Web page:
Posted on Jul 18, 2017, 8 a.m.
Artifical sweeteners may be linked to weight gain, increased obesity risk, diabetes, high blood pressure and heart disease.
A new study shows artificial sweeteners might be tied to weight gain along with a heightened risk of diabetes, obesity, heart disease and high blood pressure. The results of the study were recently published in the Canadian Medical Association Journal.
A Word on Artificial Sweeteners
Examples of artificial sweeteners include stevia, aspartame, and sucralose. These sweeteners are incredibly popular. Their consumption continues to rise as time progresses. The unfortunate truth is that recent findings suggest the consumption of these sweeteners has a negative impact on appetite, metabolism and gut bacteria. However, the evidence is somewhat contradictory.
About the Study
Academicians from the George and Fay Yee Centre for Healthcare Innovation at the University of Manitoba performed a comprehensive review of 37 studies in order to gain a better understanding of whether the consumption of artificial sweeteners is tied to negative effects on the heart and weight across posterity. The studies followed more than 400,000 individuals across an average of a decade. Yet only seven of these studies were considered to be randomized controlled trials. Trials of this sort are considered to be optimal in the context of clinical research. The seven that qualified involved over 1,000 people across half a year on average.
The trials showed that artificial sweeteners did not have a consistent effect on weight loss. The lengthier observational studies displayed a connection between the consumption of artificial sweeteners and the fairly high risks of weight gain, heart disease, diabetes, high blood pressure, obesity and a number of other health issues. Though millions of people regularly consume artificial sweeteners, few patients were included in the clinical trials of such products. The researcher determined the data from such clinical trials failed to support artificial sweeteners' intended benefits for weight management.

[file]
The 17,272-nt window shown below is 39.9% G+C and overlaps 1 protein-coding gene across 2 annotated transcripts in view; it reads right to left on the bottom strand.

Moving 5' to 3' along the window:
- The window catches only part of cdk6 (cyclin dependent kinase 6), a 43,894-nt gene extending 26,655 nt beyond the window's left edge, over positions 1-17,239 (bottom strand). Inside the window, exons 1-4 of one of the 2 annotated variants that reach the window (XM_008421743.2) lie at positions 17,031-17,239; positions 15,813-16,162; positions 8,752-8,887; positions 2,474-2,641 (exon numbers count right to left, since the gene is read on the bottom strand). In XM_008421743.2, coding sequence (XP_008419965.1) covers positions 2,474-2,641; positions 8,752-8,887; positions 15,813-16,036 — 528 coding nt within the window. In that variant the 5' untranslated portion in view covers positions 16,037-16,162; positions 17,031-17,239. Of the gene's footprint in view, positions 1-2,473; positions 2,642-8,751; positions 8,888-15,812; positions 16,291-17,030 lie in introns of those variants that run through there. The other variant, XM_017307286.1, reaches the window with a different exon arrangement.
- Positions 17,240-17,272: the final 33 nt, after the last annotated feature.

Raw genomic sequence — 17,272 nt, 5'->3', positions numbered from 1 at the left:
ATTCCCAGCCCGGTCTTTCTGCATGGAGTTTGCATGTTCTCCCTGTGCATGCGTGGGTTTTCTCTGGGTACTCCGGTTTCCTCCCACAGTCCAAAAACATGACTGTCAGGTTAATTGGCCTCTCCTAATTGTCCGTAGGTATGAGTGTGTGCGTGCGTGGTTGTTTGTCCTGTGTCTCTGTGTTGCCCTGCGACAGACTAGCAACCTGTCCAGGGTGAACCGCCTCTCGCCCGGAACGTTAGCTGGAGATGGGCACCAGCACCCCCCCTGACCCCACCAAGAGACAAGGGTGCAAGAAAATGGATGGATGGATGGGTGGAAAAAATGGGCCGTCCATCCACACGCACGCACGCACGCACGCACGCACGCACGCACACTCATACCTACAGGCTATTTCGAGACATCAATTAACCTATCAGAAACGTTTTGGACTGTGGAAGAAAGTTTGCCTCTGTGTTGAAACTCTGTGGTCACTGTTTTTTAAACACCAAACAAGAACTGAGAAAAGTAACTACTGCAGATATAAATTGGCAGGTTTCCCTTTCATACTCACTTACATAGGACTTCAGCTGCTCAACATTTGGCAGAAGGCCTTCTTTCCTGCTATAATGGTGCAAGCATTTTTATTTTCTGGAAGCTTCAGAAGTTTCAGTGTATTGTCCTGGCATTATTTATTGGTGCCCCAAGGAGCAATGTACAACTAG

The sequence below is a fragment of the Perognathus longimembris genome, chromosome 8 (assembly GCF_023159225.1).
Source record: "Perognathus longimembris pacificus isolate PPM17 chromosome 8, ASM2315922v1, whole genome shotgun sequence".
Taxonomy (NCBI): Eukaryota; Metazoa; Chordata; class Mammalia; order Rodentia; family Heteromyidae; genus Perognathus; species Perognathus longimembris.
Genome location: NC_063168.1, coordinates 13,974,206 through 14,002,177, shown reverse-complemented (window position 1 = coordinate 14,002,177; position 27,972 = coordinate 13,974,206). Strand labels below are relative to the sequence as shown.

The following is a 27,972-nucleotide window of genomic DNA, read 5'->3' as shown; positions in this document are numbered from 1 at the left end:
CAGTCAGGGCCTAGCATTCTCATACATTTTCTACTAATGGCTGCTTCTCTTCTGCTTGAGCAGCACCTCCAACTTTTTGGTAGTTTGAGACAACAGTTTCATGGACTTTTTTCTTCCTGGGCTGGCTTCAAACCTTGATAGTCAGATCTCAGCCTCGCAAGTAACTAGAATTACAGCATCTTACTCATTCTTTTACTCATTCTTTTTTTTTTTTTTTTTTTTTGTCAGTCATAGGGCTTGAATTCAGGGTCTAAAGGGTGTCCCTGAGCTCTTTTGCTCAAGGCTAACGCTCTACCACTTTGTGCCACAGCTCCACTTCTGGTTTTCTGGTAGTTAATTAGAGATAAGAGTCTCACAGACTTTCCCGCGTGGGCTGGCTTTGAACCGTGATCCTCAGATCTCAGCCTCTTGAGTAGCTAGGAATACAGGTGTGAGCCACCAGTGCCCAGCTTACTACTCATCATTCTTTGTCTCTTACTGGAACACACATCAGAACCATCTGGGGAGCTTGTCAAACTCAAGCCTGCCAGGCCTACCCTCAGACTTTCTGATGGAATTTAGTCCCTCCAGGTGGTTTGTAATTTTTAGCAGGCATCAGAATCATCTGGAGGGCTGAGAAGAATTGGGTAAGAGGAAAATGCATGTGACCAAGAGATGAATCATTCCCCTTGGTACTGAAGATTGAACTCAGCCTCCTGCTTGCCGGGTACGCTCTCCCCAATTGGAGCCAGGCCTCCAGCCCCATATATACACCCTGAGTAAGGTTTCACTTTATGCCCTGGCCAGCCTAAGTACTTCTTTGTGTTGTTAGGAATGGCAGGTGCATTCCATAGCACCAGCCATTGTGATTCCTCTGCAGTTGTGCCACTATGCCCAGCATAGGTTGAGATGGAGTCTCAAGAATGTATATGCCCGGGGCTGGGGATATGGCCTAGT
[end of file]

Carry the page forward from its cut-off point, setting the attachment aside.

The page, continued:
People should consume artificial sweeteners with caution until the long-term health effects are comprehensively understood. The study's lead author, Meghan Azad, an Assistant Professor at the University of Manitoba's Rady Faculty of Health Sciences is leading her Children's Hospital Research Institute of Manitoba team in the undertaking of a new study. They will attempt to determine how the consumption of sweeteners by pregnant individuals might affect weight gain, gut bacteria in infants and weight gain. Additional research is necessary to gauge the long-term benefits and risks of such products. There is a reasonable chance sweeteners play a role in the obesity epidemic as well as related diseases.
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Meghan B. Azad, Ahmed M. Abou-Setta, Bhupendrasinh F. Chauhan, Rasheda Rabbani, Justin Lys, Leslie Copstein, Amrinder Mann, Maya M. Jeyaraman, Ashleigh E. Reid, Michelle Fiander, Dylan S. MacKay, Jon McGavock, Brandy Wicklow, Ryan Zarychanski. Nonnutritive sweeteners and cardiometabolic health: a systematic review and meta-analysis of randomized controlled trials and prospective cohort studies. Canadian Medical Association Journal, 2017; 189 (28): E929 DOI: 10.1503/cmaj.161390